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The True Meaning of Christmas
Paganism, Sun Worship and Commercialism



2. The Commercial Takeover of Christmas

The most sceptical view of modern Christmas is that the fads, decorations, festive goods and all the paraphernalia are a commercial scam to make us spend money on over-priced useless goods. However true this is, it has also become a secular social festival much akin to the American thanksgiving. Families come together at Christmas even if they do not for the rest of the year. It probably helps that Christmas and New Year's celebrations have become institutionally intertwined. These make Christmas in essence a meaningful family celebration, even if on top of that there is a thick cover of shallow commercialism.

The festivities are largely led by commerce and retail outlets: The relevant decorations, cards, food and goods are all marketed for Christmas, and it is the High Streets that press Christmas upon the populace way before the populace itself is ready. It is a frequent complaint that stores start Christmas "too early" and too aggressively. Several elements of Christmas are the invention purely of commercial advertisements.

2.1. The Origin of Christmas Cards

Take the example of the commercial invention of the Christmas card; with corporate effort, these would have remained an expensive privilege of the rich.

“The Christmas card represented a convenient and sophisticated evolution of the ancient custom of giving blessings or good wishes for the New Year. By 1840 it was often carried on among the wealthier classes by sending a short poem engraved within an ornamental framework. [...] This, and some imitations, proved to be commercial failures because they were too expensive. In 1862, therefore, a fresh start was made by the stationers Messrs Charles Goodall, which printed cheap plain greetings. By the end of the decade they were becoming decorated, and other firms were producing them. [...] In 1878 the volume sent was sufficient for the Post Office to commence a separate record of Christmas mail, and in the 1890s the cards became a popular craze, and continued to expand their market over the next century. In 1992 1,560 million were sent, and the commercial value of the Christmas card trade was £250 million.”

"The Stations of the Sun: A History of the Ritual Year in Britain"
Ronald Hutton (1996)7

2.2. Father Christmas, Santa Claus: The Personification of Christmas

The human figurehead of the festive season is a modern creation; before the seventeenth century such a figure has no history.

“Nobody seems to have thought of personifying Christmas until the early seventeenth century. It was done then partly because of the general taste of the age for allegory and partly because the criticism of observation of the feast by radical Protestants made a representation of it convenient to writers determined to defend it. Thus in 1616 Ben Jonson introduced to the world, Christmas His Masque, presented a figure 'in a round hose, long stockings, a close doublet, a high-crowned hat with a brooch, a long thin beard, a truncheon, little ruffs, white shoes, his scarfs, and garters tied cross.' [...] Over the next 250 years this sort of character was to feature repeatedly in pictures, stage plays, and folk-drama, known variously as Sir Christmas, Lord Christmas, or (increasingly) as Father Christmas. He was essentially concerned with the adult world, personifying feasting and games, he had no connection with presents, and he was not treated with much respect, being generally a burlesque figure of fun. Then Santa Claus turned up. In origins he was, of course, the medieval patron of children, St Nicholas, who remained a favourite popular figure amongst the Dutch.”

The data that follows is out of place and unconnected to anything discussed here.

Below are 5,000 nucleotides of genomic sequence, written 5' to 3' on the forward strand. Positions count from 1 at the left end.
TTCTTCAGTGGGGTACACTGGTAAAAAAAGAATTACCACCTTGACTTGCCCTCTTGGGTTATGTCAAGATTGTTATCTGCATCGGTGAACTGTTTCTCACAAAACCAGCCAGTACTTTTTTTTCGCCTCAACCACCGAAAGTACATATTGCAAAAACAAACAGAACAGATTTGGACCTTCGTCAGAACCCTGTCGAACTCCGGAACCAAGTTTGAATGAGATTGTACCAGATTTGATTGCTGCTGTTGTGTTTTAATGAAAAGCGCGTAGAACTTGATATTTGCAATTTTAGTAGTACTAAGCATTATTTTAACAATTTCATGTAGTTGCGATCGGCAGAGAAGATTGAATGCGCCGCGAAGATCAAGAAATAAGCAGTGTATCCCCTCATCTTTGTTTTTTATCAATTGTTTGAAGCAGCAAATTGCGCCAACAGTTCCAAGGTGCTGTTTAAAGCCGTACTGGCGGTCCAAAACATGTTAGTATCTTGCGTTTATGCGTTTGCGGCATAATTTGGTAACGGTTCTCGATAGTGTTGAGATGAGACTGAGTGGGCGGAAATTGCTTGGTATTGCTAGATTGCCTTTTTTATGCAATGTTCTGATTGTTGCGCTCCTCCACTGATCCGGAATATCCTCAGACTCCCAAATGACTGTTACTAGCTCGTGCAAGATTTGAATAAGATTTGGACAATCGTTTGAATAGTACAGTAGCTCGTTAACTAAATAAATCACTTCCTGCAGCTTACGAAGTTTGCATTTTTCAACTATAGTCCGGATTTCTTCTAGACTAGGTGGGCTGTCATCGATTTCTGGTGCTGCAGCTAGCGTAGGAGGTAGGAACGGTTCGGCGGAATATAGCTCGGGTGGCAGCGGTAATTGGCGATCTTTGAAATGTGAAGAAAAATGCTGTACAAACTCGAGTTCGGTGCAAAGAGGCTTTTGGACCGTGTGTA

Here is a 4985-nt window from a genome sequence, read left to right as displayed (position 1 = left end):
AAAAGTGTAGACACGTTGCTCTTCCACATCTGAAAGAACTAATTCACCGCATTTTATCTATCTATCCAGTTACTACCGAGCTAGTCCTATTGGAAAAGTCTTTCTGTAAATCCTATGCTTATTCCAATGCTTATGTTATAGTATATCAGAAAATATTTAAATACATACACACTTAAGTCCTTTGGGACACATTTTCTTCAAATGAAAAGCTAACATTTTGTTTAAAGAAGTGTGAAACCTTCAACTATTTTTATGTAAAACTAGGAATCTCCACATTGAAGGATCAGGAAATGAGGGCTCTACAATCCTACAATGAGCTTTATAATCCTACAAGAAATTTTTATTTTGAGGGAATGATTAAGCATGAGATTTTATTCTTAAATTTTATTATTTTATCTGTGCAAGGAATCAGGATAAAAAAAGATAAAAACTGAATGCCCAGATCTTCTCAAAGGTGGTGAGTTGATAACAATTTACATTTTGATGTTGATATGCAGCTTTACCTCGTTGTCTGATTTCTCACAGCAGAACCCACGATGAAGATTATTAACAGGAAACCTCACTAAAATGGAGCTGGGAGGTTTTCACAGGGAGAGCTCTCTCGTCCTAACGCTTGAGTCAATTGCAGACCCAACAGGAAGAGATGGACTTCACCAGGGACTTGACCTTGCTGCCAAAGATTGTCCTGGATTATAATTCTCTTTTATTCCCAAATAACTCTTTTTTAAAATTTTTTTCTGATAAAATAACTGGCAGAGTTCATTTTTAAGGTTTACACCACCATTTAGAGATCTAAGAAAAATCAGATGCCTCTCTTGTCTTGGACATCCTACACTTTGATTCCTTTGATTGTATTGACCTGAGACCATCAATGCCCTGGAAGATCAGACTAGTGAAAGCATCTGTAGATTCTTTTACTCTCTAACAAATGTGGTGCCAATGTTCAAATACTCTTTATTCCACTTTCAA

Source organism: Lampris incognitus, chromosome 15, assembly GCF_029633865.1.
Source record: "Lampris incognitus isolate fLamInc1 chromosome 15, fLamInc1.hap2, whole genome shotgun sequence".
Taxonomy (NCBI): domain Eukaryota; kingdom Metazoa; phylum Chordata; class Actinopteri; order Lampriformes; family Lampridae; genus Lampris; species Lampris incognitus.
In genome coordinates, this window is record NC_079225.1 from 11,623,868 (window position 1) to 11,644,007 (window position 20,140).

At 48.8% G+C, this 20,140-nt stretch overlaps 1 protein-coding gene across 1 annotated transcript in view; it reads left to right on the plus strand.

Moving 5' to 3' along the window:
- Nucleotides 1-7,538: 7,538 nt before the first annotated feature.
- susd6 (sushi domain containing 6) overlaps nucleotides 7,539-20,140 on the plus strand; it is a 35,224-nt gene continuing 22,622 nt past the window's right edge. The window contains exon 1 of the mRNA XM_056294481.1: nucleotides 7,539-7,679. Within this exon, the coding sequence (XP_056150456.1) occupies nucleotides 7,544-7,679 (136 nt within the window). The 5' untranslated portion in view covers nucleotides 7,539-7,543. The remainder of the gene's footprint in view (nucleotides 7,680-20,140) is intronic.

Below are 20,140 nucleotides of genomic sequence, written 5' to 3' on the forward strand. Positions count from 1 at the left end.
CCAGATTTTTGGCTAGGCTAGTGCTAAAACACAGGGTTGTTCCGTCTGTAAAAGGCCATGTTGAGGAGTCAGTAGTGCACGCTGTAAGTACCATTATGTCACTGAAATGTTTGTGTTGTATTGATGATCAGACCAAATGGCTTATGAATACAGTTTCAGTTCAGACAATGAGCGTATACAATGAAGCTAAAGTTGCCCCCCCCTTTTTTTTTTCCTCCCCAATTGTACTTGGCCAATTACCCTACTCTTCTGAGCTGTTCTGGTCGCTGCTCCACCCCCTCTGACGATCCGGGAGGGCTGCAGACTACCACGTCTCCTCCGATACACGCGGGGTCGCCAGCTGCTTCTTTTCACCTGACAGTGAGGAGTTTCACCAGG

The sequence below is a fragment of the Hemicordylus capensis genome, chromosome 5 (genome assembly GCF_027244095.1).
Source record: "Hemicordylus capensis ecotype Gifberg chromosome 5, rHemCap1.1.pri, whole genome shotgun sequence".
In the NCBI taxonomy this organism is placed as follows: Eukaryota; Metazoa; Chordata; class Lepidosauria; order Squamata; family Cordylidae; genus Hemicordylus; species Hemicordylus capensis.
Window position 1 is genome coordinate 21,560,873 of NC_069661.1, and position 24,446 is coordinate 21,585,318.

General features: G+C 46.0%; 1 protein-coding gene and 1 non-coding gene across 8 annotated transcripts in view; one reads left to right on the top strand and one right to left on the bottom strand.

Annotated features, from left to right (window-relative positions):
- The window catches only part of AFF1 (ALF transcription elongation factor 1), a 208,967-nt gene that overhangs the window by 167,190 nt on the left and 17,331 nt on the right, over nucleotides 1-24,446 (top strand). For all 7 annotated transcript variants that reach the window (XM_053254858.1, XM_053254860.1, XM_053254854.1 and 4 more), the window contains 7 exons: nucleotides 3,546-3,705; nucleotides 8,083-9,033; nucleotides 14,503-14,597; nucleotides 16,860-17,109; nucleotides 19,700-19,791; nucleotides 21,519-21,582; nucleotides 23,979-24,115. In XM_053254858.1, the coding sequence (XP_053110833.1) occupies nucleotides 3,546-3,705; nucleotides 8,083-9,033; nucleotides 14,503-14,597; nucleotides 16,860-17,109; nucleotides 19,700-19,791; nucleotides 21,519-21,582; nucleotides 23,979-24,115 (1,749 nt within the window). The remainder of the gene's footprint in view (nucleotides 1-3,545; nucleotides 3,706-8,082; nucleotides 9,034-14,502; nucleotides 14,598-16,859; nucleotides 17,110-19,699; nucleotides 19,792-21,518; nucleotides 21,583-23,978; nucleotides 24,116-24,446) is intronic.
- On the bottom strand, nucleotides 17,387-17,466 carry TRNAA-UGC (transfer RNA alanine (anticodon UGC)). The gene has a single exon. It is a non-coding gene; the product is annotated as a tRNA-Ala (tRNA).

"The Stations of the Sun: A History of the Ritual Year in Britain"
Ronald Hutton (1996)8

This figure gradually moved from St Nicholas Eve to Christmas Eve.

“In 1809 Washington Irving, whose sentimental interest in traditional Christmases has been mentioned, drew attention to the old tradition in his Knickerbocker's History of New York, rescheduling it from St Nicholas's Eve to Christmas Eve. Irving's portrait was repeated in an 1821 issue of the Children's Friend, published in the same city, and that may have been the direct inspiration to another New Yorker, Clement Clark Moore, to create the modern Santa. [...] His saint was not the traditional, sentimental, figure of the Dutch, but a magical sprit of the northern midwinter. He wore fur cloths, had a bushy white beard, traveled through the sky merrily in a sleigh drawn by reindeer, and came down chimneys with a sack of gifts. [...] Soon after 1863, he was frequently depicted wearing a red suit, trimmed with white fur.”

"The Stations of the Sun: A History of the Ritual Year in Britain"
Ronald Hutton (1996)7

From 1931, Haddon Sundblom the illustrator for Coca Cola "drew a series of Santa images in their Christmas advertisements until 1964"9, which is where the tradition of a Santa Claus wearing red comes from. The colours red and green had always been prominent in Christmas card greetings, however.

2.3. Commercial Christmas

Prominent elements of Christmas are commercial inventions, from Father Christmas (and his suit) to Christmas Cards. The history of commercialist Christmas is older still than those creations. From the 1870s onwards, The Times broadsheet could be relied upon to attack the commercialism of Christmas10. Clearly, its commercialisation has not destroyed it and since the nineteenth century, it has become even more popular than ever.

To remove the commercial aspects of Christmas would be largely to destroy it; religious activists would create in its place a series of historically-challenged myths and break it into a sectarian event. Without commercialism the general populace, Protestant Christians, secularists and evangelical Christians would all cease to have anything in common during the festive season.